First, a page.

I was at Park Hill yesterday not because I knew people were sleeping rough but to take some photographs of the empty estate. Those who follow this site will have seen many images over the years that have been taken at Park Hill. It was by chance that I met five of the people who are currently living in tents and on balconies. The people I spoke to were friendly and upon talking to them I was made very welcome.
One chap who introduced himself but who I will call ‘S’ offered to show me around. I said that I didn’t wish to intrude but he insisted. The camp was very tidy and organised. S pointed out a security camera which is now pointing directly at the camp for the purpose of their own security. They have had some trouble, from people who didn’t take time to get to know them and for their own protection requested the camera be turned to face where they live. S showed me inside one of the big tents where he sleeps. In another location he also showed me the communal cooking and eating area where the residents can all get together and share what food they have, most of which has been donated by well wishers.
In my original draft for this blog post I detailed the reasons why and how some of the individual residents now living in this small community had found themselves in such difficult times. Their stories are powerful and personal. I have since removed them from this final version. Without their permission it seemed invasive to write about the things they had shared. I hope that what I have written here respects their privacy while drawing attention to what is happening in the city. Suffice to say I was moved by their individual stories and angered not by them but by the systems and bureaucracy that have left them in their situation.
Some of the people with whom I chatted had lived in secure tenancies. Changes in housing legislation meant they could no longer afford to remain. Finding affordable private rented accommodation can be difficult for people claiming benefits. Many of the people now living at Park Hill have lost the safety of their homes and the communities in which they lived. They are isolated from friends, family and the security of things familiar. Having no fixed address presents all sorts of difficulties when trying to seek work or even register for benefits and health care. Ongoing health problems may be harder to manage when they are living in stressful and uncertain conditions. Sleeping rough in itself can add to their physical and mental health problems. One person was keen to share with me that the only drugs they had ever taken were prescribed by a GP for their mental wellbeing.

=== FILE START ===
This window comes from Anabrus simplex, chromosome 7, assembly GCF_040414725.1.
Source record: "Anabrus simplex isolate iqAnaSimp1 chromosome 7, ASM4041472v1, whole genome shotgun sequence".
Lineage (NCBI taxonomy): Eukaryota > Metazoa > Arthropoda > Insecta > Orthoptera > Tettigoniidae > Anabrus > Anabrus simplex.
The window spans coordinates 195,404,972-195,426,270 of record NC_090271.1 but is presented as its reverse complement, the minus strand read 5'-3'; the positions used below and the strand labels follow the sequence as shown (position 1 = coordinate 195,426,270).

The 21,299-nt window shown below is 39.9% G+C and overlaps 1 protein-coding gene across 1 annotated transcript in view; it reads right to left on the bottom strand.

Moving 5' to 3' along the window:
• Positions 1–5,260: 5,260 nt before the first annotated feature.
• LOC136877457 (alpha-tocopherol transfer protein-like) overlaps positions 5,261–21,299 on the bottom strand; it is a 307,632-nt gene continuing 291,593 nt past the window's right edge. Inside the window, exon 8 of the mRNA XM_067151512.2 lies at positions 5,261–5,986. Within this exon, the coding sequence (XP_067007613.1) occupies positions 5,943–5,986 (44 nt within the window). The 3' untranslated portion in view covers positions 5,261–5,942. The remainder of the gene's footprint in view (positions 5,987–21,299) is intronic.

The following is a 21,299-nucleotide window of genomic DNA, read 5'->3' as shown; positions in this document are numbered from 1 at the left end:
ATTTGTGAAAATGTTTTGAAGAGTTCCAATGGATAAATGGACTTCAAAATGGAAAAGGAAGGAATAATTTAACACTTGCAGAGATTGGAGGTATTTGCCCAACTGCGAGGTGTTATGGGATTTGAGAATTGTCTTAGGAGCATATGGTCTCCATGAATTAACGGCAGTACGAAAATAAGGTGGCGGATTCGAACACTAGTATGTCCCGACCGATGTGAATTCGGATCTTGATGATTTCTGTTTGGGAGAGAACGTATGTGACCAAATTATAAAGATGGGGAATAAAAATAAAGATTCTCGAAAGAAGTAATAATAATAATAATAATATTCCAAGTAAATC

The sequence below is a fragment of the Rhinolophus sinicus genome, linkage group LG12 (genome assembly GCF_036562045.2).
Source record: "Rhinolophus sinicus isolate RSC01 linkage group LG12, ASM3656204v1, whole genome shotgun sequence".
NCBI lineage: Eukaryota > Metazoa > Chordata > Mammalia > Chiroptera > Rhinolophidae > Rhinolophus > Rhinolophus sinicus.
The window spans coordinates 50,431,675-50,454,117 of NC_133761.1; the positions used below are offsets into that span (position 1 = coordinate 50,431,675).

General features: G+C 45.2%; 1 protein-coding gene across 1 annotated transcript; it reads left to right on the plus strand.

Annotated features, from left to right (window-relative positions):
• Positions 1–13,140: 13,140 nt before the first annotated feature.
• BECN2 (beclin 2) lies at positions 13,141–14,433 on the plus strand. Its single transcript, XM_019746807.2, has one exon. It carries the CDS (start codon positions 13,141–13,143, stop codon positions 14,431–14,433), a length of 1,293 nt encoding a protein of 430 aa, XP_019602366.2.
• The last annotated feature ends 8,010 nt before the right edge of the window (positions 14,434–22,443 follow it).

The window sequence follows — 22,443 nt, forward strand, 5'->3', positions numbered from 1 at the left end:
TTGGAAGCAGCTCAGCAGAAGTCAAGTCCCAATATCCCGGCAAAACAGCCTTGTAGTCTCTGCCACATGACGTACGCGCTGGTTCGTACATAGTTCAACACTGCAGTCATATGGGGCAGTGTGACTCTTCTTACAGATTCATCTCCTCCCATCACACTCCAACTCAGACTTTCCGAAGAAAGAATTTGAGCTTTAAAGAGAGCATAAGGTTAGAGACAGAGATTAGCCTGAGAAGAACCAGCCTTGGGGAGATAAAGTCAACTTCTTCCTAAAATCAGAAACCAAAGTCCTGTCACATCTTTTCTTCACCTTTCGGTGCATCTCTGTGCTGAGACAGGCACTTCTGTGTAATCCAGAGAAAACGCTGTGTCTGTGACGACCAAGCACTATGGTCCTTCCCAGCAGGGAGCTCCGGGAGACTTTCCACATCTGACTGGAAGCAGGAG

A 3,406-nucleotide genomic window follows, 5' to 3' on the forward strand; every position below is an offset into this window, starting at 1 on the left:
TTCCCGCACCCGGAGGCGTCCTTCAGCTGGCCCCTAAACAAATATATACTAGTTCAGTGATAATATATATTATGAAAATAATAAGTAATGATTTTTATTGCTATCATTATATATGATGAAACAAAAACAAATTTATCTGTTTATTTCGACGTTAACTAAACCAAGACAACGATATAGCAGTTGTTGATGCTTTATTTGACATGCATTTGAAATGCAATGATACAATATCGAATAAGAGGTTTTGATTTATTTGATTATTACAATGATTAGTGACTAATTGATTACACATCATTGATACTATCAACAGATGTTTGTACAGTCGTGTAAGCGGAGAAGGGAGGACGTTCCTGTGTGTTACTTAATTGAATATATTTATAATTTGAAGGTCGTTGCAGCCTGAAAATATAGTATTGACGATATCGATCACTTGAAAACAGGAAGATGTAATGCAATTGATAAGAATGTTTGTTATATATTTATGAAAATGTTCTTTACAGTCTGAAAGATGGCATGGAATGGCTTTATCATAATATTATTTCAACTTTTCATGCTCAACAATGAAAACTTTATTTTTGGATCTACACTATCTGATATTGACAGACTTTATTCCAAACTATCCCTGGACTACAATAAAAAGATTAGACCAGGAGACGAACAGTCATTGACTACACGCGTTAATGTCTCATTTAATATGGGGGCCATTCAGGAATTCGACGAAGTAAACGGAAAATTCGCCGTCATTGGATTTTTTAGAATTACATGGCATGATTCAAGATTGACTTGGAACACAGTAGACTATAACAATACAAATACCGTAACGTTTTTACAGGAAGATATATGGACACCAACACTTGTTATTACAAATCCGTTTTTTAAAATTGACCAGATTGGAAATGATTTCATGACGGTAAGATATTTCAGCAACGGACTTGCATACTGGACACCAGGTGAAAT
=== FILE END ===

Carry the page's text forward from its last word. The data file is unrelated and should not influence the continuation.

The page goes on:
I chatted to S for some time and he said he was happy for me to take his photograph and for me to put it on this blog entry. I declined to take him up on his offer and explained to him my reasons for not wanting to do so.
I was deeply moved by the moments the residents shared with me. I had not enquired about their circumstances because I saw it as none of my business. I was humbled by their honesty and openness. I also had conversations with them about services and people who may be able to offer some help. They knew all too well, as do I, that accessing support is far from straight forward. There is no quick fix to get their lives back on track.
There are agencies in Sheffield who do great work in helping and supporting vulnerable homeless people. However the reality is that the level of support needed by some is high and services are stretched thin. If the level of support and accommodation available was sufficient then the number of people sleeping rough would be a lot less. The numbers of people sleeping rough in Sheffield has risen dramatically over the last couple of years. The services available to them have not.
Sadly in 2016 there are still people who will, for reasons unknown, abuse people less fortunate than themselves. To them the people at Park Hill might simply be seen as ‘homeless’, ‘druggies’, ‘wasters’ or ‘scroungers’. During the time I was there I heard that the residents have suffered all these terms of abuse. Terms which allow people to project their own version of events onto those about whose lives they have no knowledge. The people living in this community live in tough enough conditions without anyone adding to their problems.